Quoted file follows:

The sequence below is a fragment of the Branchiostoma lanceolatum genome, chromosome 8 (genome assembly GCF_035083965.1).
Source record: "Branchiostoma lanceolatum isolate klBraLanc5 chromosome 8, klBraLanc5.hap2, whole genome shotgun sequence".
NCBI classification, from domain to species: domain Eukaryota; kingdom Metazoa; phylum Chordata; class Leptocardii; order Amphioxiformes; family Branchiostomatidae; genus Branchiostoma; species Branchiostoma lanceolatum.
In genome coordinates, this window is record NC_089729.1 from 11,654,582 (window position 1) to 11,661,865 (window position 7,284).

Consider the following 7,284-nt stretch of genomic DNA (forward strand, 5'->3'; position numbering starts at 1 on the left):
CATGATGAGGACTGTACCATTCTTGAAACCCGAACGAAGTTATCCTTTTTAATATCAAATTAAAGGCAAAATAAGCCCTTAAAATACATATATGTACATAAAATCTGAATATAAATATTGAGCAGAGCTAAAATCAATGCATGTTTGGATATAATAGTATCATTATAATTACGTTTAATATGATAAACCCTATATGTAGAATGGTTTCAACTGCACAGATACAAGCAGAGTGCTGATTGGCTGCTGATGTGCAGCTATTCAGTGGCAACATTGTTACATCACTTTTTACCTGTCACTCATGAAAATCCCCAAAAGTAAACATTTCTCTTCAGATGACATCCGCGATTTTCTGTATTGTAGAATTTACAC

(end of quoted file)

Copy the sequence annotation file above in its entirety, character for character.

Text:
The sequence below is a fragment of the Branchiostoma lanceolatum genome, chromosome 8 (genome assembly GCF_035083965.1).
Source record: "Branchiostoma lanceolatum isolate klBraLanc5 chromosome 8, klBraLanc5.hap2, whole genome shotgun sequence".
NCBI classification, from domain to species: domain Eukaryota; kingdom Metazoa; phylum Chordata; class Leptocardii; order Amphioxiformes; family Branchiostomatidae; genus Branchiostoma; species Branchiostoma lanceolatum.
In genome coordinates, this window is record NC_089729.1 from 11,654,582 (window position 1) to 11,661,865 (window position 7,284).

Consider the following 7,284-nt stretch of genomic DNA (forward strand, 5'->3'; position numbering starts at 1 on the left):
CATGATGAGGACTGTACCATTCTTGAAACCCGAACGAAGTTATCCTTTTTAATATCAAATTAAAGGCAAAATAAGCCCTTAAAATACATATATGTACATAAAATCTGAATATAAATATTGAGCAGAGCTAAAATCAATGCATGTTTGGATATAATAGTATCATTATAATTACGTTTAATATGATAAACCCTATATGTAGAATGGTTTCAACTGCACAGATACAAGCAGAGTGCTGATTGGCTGCTGATGTGCAGCTATTCAGTGGCAACATTGTTACATCACTTTTTACCTGTCACTCATGAAAATCCCCAAAAGTAAACATTTCTCTTCAGATGACATCCGCGATTTTCTGTATTGTAGAATTTACAC